Crossing the Stream: Part 73 - "Friday Night Lights" Sn 2

Bite my pie into pieces, this is my last resort...

I'm going to keep this rather brief. It's been a somewhat sedated, depressive week. I made it to the gym more often than not, but some combination of rotten weather, lots of pressure at work, and increasingly introverted behavior has caused the snacking to continue. There's just some deep-seated evolutionary remainder, an instinct to hibernate and build a den of lovely cheeses and cakes to keep me company. I've gone Hobbit for the winter.

Now that I've come out of a few days of sulking and immobility and see the light at the end of the tunnel that has been this week--and indeed, the month of January itself--I feel a lot better about this backsliding than I would have before. After all, I started this whole endeavor last March, after the weather had changed. I simply forgot to adjust my expectations. It's a whole different ballgame trying to do this thing without ever seeing the sun, and while surrounded by everyone's favorite heavy comfort foods and rich desserts for several months. It's easy to feel alive and crave vibrant green vegetables in June. January, however? I'm not interested unless there's a minimum amount of gravy.

I'm sure that once the rest of the country thaws and lawnmowers and barbecues come out again, I'll be right back at it. I have a jaunty, I've-totally-got-this mentality once all my favorite things start to come back: camping, baseball, summer movies, the beach. It feels more like life to me. And unfortunately, I just have to be patient with myself, because we're in for a few more weeks of waiting. And the waiting room has coffee and donuts. So...yeah, it's going to be a lot of guilt-munching, a lot of couch therapy. But I'm cool with that, because one thing I'm trying really hard on this year is letting myself off the hook, on occasion. Let's face it, if I happen to have a psychobilly freakout, it's likely because I've worked one up in my head that's not even real. I'm responsible for myself, no one can do the work for me to lose weight and live better, so I tend to craft artificial rules and structure for myself, and I'm not nice to myself when I step out of line. I should probably remember more often that the rules are my rules, I make them up.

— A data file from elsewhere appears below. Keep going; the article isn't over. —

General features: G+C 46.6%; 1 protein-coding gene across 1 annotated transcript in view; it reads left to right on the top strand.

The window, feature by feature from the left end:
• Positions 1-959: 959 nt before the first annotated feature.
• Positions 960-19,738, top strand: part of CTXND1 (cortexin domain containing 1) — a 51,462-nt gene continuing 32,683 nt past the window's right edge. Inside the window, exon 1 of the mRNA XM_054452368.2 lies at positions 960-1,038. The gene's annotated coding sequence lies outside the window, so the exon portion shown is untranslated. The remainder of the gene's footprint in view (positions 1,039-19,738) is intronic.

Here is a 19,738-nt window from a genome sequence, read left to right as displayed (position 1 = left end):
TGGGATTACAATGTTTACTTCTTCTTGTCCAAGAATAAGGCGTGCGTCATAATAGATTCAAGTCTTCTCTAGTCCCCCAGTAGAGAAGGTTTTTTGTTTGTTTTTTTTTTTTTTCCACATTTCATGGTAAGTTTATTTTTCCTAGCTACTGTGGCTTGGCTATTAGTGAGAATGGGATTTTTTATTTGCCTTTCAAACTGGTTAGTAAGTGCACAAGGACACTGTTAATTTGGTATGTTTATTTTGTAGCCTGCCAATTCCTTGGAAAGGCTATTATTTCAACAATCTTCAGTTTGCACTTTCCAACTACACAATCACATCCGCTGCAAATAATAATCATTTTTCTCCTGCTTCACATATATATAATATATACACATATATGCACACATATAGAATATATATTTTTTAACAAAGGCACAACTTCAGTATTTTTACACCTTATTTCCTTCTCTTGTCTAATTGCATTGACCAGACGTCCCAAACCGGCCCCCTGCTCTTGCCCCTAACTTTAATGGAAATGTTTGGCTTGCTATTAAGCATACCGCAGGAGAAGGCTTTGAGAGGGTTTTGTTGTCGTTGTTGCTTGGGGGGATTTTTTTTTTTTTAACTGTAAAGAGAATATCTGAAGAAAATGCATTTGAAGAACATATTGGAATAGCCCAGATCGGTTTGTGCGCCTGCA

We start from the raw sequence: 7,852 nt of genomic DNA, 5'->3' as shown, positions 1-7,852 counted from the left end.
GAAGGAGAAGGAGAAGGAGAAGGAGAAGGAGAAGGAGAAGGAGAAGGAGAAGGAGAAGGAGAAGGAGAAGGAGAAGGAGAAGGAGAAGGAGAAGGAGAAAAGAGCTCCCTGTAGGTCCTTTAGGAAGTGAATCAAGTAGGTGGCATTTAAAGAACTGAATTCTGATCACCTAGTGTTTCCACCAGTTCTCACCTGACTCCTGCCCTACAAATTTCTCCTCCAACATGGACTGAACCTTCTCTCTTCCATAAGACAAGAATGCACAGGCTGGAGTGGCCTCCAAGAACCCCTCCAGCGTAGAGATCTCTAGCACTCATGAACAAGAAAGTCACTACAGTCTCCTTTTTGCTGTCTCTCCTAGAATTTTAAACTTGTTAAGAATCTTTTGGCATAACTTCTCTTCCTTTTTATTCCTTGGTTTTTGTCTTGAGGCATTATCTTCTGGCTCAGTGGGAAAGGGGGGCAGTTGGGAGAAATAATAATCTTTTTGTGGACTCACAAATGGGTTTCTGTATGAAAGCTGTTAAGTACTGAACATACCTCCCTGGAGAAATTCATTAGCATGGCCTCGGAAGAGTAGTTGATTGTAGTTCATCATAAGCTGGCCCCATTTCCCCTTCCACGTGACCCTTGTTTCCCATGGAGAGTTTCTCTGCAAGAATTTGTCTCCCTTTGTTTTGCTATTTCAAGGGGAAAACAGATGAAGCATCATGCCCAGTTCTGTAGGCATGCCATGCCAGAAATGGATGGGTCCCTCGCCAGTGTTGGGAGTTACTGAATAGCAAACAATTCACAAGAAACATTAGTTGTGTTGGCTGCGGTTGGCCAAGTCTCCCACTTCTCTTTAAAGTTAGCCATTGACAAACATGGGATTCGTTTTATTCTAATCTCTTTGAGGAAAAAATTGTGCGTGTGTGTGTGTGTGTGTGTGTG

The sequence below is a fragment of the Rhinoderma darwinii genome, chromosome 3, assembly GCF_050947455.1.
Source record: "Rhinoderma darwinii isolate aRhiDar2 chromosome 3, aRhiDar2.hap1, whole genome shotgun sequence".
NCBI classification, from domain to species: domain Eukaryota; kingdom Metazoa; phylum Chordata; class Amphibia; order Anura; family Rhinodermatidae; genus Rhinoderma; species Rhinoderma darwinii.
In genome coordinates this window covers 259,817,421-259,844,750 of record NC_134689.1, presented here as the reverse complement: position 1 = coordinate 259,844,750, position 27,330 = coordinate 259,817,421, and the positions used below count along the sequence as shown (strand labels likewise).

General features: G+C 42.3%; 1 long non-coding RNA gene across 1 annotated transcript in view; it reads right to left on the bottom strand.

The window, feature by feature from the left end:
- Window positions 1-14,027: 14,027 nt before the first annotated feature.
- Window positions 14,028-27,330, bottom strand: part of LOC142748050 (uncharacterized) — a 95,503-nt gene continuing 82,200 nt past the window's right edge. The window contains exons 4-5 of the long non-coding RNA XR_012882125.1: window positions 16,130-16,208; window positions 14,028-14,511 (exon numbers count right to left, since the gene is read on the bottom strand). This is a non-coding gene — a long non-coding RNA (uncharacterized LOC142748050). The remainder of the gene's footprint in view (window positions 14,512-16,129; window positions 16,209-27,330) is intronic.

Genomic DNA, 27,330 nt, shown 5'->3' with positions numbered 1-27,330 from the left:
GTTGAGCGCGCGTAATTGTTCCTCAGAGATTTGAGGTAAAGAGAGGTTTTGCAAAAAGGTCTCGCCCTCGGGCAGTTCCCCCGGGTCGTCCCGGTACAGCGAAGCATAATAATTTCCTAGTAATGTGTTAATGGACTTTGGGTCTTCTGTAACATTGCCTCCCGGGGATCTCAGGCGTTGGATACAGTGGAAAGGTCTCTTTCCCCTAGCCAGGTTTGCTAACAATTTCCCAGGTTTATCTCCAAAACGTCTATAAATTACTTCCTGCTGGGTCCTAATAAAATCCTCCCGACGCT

New rule: if the choice is between a Hostess fruit pie or a nervous breakdown, I will take a marionberry, please.

No...lemon...no, wait...

"Friday Night Lights" Season 2, Episodes 1-15



All I had ever heard about "Friday Night Lights" before watching was that it was fantastic television, apart from a really stupid murder subplot in the second season that is very quickly abandoned and stricken from the record. That almost sounds like a joke, that the slightly more Jesus-loving "Dawson's Creek" for jock-bros would actually stoop to a secret murder storyline so quickly. But that's Season 2 of "Friday Night Lights," and much like every other show in Fall of 2007, we're probably just lucky the WGA strike didn't kill the series outright. Remember "Heroes" Season 2? Remember how compressed, sloppy, needlessly expensive, and exhaustingly filled with new characters it was? Yep. Yep. Yep. Mmm-hmm.

Season 2 is also a lot lighter on actual football than it is on all the extra stuff that comes with football. Pep rallies, fundraisers, practices, college recruiters. But the show came back from the writer strike with a firm grasp on the personal drama and a heaping mountain of characters to juggle; it's only natural to cut the budget and focus on relationships. That's fine, the relationship drama is the real meat of the series, but the Dillion Panthers' on-field adventures always make for a satisfying concentration point of all the ongoing problems and secrets and broken hearts and screaming matches that precede it. Taking away the football from the football show is one thing, but taking away the natural climax and resolution of the week is like an unresolved melody, a held-in sneeze. The show manages to put that old chestnut "good is the enemy of great" into the mouth of not any coach or football player, but the dreamy English teacher. "Friday Night Lights" with half the amount of last-ten-minutes-of-the-episode football drama is perfectly good, just not great.

Another "good" that trips up "great," the season suffers from a bloated cast. Among new recurring regulars within the first half of Season 2 are new player Santiago, the Saracen house's in-home nurse Carlotta, Landry's dad, two new male schoolteachers who have no interest in football (in Dillon?!), Tami's sister, Smash's new girlfriend/manager...this is just in the first seven episodes, and that's without losing almost any of Season 1's supporting cast. Now, mind you, the new characters are far more seamlessly integrated into the show than other series' late additions. It makes this show a sprawling ensemble, which is preferable now that it is clear the younger cast can carry the show without having to center it on Kyle Chandler's Coach Taylor. But then again, it also is a lot to add to a show that also is dropping back from twenty-two episodes to fifteen or less per season. And it means skewed storytelling priorities, and a tendency to abandon any plot that might get lost in the weeds.